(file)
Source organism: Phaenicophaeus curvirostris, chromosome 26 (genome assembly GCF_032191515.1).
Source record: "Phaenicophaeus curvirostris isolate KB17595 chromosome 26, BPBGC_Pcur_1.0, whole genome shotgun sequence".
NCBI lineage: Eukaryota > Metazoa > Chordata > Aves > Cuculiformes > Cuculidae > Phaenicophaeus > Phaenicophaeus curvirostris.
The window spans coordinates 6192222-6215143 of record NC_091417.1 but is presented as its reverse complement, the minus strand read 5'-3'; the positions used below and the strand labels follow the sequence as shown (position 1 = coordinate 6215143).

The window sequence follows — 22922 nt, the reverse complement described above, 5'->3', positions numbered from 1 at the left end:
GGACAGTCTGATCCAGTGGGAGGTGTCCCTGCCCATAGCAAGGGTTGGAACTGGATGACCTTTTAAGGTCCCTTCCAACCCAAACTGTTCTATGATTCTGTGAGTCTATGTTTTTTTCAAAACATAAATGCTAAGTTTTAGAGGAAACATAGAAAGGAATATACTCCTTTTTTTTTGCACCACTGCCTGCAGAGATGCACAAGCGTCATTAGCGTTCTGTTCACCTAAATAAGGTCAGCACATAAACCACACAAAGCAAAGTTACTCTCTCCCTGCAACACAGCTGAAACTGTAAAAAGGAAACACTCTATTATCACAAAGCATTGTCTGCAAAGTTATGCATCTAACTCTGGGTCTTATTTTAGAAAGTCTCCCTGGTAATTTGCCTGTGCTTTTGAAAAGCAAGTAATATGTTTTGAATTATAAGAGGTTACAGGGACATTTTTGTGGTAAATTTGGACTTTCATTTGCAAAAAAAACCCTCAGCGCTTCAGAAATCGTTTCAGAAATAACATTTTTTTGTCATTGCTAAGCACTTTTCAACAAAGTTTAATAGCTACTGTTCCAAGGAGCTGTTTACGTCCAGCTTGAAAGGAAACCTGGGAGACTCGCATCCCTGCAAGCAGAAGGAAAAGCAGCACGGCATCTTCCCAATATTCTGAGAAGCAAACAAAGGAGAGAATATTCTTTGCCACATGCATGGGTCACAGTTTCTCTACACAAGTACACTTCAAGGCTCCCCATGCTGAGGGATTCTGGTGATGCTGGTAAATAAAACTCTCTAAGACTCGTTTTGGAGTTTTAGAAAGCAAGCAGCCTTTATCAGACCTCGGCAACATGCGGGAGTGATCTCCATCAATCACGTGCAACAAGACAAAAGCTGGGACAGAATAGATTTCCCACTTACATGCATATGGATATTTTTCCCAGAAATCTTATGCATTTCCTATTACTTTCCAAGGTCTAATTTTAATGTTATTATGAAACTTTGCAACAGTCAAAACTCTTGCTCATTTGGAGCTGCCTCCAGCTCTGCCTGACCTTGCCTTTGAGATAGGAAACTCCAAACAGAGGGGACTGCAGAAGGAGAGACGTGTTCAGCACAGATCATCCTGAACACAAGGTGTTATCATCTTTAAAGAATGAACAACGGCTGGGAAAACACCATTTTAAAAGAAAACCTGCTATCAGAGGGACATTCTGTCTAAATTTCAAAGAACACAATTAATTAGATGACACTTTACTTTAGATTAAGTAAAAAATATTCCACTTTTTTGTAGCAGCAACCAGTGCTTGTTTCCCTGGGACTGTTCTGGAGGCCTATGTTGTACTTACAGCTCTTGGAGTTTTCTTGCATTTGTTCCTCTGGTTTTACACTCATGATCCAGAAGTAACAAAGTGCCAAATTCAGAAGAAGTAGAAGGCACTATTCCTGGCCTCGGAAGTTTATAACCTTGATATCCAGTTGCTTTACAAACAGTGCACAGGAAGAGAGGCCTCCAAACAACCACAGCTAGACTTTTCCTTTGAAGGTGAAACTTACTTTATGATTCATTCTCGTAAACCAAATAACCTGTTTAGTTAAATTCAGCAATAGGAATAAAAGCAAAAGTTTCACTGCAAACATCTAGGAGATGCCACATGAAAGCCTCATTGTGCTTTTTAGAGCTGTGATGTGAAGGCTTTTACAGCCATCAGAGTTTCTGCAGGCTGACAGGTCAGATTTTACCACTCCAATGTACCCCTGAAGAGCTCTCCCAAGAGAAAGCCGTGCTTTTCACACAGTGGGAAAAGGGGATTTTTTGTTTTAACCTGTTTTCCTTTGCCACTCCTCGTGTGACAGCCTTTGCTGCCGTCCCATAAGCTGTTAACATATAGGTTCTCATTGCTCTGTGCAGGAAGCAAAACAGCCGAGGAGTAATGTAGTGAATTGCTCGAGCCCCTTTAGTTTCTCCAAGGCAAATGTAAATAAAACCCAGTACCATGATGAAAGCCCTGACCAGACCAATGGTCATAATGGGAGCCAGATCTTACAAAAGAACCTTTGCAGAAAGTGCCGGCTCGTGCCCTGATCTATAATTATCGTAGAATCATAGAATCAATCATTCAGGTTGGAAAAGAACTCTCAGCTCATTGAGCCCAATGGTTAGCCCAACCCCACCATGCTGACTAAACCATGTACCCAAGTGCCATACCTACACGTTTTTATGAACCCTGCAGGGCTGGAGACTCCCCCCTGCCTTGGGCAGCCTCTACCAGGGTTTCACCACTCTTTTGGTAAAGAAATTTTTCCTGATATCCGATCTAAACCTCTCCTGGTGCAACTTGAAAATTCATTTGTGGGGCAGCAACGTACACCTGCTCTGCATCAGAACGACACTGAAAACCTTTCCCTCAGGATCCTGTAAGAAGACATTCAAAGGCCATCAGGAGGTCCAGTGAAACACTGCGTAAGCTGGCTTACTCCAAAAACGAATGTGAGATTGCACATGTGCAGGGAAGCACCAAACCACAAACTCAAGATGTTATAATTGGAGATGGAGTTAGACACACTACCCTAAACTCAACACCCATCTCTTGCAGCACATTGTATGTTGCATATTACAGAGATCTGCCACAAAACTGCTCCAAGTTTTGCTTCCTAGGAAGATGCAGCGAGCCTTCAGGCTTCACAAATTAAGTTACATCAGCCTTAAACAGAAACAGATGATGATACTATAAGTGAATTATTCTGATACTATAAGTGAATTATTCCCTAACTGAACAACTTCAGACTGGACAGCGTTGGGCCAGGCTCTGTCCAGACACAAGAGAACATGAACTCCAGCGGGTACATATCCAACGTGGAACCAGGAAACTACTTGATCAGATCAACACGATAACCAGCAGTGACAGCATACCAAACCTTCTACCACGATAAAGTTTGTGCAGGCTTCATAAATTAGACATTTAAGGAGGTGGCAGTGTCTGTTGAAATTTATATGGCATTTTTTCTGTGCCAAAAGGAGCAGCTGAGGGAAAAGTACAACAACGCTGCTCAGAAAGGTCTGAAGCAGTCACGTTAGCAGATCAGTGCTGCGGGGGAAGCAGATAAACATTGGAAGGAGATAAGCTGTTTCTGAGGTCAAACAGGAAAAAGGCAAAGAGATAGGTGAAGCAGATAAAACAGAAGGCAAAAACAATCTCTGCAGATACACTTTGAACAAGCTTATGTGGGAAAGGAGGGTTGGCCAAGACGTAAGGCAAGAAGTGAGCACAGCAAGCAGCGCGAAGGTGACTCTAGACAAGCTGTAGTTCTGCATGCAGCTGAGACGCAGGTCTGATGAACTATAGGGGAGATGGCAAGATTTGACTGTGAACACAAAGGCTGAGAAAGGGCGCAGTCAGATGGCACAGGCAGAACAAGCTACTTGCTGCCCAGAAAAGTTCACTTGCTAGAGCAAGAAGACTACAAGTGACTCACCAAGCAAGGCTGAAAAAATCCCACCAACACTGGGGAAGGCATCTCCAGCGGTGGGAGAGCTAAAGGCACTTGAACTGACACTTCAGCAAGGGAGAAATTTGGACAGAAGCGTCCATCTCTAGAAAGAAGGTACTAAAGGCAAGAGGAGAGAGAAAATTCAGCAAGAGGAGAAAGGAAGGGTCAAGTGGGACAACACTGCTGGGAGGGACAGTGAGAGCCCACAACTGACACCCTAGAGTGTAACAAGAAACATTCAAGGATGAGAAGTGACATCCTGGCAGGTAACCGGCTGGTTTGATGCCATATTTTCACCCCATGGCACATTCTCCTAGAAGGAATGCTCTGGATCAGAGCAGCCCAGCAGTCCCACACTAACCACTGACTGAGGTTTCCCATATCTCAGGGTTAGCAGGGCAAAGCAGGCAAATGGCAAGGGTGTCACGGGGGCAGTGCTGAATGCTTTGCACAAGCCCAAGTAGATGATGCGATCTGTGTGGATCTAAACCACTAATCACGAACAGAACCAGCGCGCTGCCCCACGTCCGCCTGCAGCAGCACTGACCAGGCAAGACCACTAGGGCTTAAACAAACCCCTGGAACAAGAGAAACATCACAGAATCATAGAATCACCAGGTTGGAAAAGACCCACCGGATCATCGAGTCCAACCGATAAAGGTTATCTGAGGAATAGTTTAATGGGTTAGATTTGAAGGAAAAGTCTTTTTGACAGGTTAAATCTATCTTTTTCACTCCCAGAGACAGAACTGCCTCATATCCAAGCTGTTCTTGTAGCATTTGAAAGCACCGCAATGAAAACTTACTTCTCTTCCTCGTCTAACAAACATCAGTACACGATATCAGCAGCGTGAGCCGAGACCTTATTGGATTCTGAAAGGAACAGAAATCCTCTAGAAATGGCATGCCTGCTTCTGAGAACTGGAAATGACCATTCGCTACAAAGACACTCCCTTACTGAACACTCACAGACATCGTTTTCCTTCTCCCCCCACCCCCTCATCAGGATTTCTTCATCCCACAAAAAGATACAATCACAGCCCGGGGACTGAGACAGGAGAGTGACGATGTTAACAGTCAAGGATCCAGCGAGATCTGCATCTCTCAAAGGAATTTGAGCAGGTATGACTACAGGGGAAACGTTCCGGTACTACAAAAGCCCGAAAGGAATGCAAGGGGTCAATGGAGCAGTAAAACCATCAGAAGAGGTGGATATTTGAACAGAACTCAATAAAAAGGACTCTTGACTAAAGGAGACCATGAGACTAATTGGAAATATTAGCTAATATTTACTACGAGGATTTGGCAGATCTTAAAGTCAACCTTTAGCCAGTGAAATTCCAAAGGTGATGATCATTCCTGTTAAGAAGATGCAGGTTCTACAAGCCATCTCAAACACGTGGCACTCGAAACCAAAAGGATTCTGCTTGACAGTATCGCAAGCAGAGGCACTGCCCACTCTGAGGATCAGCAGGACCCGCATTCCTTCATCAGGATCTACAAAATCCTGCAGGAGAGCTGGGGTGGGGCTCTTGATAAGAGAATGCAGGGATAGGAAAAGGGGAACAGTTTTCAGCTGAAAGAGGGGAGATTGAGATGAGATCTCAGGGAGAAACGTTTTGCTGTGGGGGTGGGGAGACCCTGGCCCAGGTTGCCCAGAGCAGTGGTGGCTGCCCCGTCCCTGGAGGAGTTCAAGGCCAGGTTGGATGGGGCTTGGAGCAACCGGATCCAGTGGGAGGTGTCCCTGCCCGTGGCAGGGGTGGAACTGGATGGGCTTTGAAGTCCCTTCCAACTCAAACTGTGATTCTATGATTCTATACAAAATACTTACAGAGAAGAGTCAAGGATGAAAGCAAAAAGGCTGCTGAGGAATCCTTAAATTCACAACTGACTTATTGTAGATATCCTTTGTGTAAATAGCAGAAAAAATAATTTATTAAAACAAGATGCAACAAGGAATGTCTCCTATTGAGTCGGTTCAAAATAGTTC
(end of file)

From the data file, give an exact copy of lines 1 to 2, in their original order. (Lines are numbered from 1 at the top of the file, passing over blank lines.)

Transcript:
Source organism: Phaenicophaeus curvirostris, chromosome 26 (genome assembly GCF_032191515.1).
Source record: "Phaenicophaeus curvirostris isolate KB17595 chromosome 26, BPBGC_Pcur_1.0, whole genome shotgun sequence".